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Thread: Help! I can't hear the beat when I play a break

  1. #26
    Registered User mmuussiiccaall's Avatar
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    Default Re: Help! I can't hear the beat when I play a break

    A sense of rhythm is needed for all musicians, I always recommend this app because it gives you feedback plus the ability to read rhythmic notation.
    Click image for larger version. 

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  3. #27

    Default Re: Help! I can't hear the beat when I play a break

    Quote Originally Posted by Ky Slim View Post
    Is your family band you and your kids? Good for you! It will come. Can you play all the instruments in the house?
    Thanks for asking. Yes, our family band is me on mandolin, my wife on bass (amplified acoustic bass, due to some recent surgery), a son on banjo, a daughter on fiddle, and another son on guitar. And then we have the younger kids--a daughter on banjo, a daughter on fiddle, a son on bass, and the same guitar-playing son, who's coaching them along as our "little-kid" band. We take lessons together as a group from Chris Talley in New Athens, IL--she runs the Bluegrass Shack (if anyone's in that area, she's an amazing teacher of any musical instrument and runs a nice shop for instrument retail, lessons, and repair). We play gigs for local senior-living places. It gives us something fun and challenging to do together and a chance to give back a little.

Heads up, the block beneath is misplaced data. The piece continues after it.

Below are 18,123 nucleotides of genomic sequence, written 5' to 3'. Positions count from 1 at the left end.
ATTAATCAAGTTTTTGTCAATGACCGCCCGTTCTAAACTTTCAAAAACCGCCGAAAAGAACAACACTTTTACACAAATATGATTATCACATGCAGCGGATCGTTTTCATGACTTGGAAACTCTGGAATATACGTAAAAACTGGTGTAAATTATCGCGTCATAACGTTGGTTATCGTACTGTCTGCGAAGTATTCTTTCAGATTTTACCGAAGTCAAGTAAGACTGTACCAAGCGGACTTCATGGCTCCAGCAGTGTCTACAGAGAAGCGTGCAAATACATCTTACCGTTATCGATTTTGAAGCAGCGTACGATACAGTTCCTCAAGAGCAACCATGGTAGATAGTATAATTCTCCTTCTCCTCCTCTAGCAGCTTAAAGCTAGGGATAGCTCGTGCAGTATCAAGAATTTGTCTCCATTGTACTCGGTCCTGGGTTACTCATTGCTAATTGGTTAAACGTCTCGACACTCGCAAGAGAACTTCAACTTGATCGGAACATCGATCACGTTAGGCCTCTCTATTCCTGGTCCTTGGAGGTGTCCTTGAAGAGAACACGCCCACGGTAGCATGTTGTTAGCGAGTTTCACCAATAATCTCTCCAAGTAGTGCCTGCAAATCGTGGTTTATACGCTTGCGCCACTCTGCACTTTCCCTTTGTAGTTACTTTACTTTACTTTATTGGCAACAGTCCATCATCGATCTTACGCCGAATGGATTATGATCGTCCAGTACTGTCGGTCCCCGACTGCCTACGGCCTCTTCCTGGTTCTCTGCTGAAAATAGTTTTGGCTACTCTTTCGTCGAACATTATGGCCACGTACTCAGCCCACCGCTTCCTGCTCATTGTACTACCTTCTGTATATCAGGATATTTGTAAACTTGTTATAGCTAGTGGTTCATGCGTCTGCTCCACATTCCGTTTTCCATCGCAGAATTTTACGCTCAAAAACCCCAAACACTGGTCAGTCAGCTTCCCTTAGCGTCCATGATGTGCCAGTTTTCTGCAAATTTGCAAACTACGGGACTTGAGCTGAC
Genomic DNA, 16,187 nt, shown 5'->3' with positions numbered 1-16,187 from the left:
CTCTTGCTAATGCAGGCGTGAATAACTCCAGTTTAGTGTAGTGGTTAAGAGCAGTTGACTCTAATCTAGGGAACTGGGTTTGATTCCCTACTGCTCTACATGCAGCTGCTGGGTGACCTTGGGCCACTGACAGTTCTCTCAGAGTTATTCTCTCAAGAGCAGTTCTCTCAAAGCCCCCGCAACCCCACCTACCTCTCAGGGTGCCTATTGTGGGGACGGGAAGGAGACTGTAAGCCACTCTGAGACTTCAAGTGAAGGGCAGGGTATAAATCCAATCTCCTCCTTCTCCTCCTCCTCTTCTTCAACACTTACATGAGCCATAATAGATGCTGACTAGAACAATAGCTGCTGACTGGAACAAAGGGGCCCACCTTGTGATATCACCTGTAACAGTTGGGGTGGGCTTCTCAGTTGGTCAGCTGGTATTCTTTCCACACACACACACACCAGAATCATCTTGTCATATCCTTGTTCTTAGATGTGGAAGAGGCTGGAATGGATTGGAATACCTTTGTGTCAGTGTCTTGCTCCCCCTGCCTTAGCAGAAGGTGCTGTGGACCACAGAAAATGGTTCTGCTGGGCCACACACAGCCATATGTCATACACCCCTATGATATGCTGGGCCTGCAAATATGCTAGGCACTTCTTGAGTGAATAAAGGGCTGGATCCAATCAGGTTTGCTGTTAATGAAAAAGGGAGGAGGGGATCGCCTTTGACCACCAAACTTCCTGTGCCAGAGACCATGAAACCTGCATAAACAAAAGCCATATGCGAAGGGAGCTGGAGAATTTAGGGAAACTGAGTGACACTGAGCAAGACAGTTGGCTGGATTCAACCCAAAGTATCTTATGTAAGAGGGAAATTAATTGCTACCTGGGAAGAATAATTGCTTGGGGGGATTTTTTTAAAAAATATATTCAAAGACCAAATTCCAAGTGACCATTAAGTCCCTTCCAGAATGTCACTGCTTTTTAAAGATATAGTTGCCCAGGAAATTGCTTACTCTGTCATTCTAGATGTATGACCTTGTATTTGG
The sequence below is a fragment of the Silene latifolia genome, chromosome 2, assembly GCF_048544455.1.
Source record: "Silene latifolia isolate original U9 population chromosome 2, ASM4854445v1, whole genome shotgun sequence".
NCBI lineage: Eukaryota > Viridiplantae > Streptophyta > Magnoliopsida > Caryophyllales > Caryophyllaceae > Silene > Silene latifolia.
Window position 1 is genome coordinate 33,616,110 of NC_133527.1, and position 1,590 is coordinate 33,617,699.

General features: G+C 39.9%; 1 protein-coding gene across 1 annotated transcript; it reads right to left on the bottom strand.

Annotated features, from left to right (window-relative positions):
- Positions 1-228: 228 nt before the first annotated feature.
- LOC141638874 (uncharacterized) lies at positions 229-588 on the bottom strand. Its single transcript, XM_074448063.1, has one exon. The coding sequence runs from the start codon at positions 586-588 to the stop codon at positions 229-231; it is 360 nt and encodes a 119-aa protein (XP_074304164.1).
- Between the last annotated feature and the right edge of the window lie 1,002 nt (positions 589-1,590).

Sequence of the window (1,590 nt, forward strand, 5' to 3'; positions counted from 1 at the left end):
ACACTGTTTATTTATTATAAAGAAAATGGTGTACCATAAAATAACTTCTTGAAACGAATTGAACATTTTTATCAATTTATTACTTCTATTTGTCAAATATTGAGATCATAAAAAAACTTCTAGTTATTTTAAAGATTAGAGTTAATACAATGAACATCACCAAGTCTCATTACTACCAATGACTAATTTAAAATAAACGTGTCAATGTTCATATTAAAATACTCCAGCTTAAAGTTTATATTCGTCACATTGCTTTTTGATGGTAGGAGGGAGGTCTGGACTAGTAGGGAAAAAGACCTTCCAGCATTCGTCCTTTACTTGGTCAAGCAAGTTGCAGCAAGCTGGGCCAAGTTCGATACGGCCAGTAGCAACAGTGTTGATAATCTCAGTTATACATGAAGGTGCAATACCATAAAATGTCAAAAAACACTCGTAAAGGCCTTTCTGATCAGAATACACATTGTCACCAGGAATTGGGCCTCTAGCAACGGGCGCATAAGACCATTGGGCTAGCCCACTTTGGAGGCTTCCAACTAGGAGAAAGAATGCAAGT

Mandolin is my only contribution, though a couple of the kids plays more than one instrument, and the guitar-playing son can make anything he picks up sound good. I'm clearly the least talented in the bunch, but they're nice enough to let me play along!

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  5. #28

    Default Re: Help! I can't hear the beat when I play a break

    Quote Originally Posted by mmuussiiccaall View Post
    A sense of rhythm is needed for all musicians, I always recommend this app because it gives you feedback plus the ability to read rhythmic notation.
    Click image for larger version. 

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    Thanks! I'll take a look at it.

  6. #29
    Registered User Gunnar's Avatar
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    Default Re: Help! I can't hear the beat when I play a break

    That's really cool that your family is so musical. I wish mine was...
    Mandolin: Kentucky KM150
    Other instruments: way too many, and yet, not nearly enough.

    "Imagine life without mandolin. Now slap yourself! Never do it again!" -Gunnar Salyer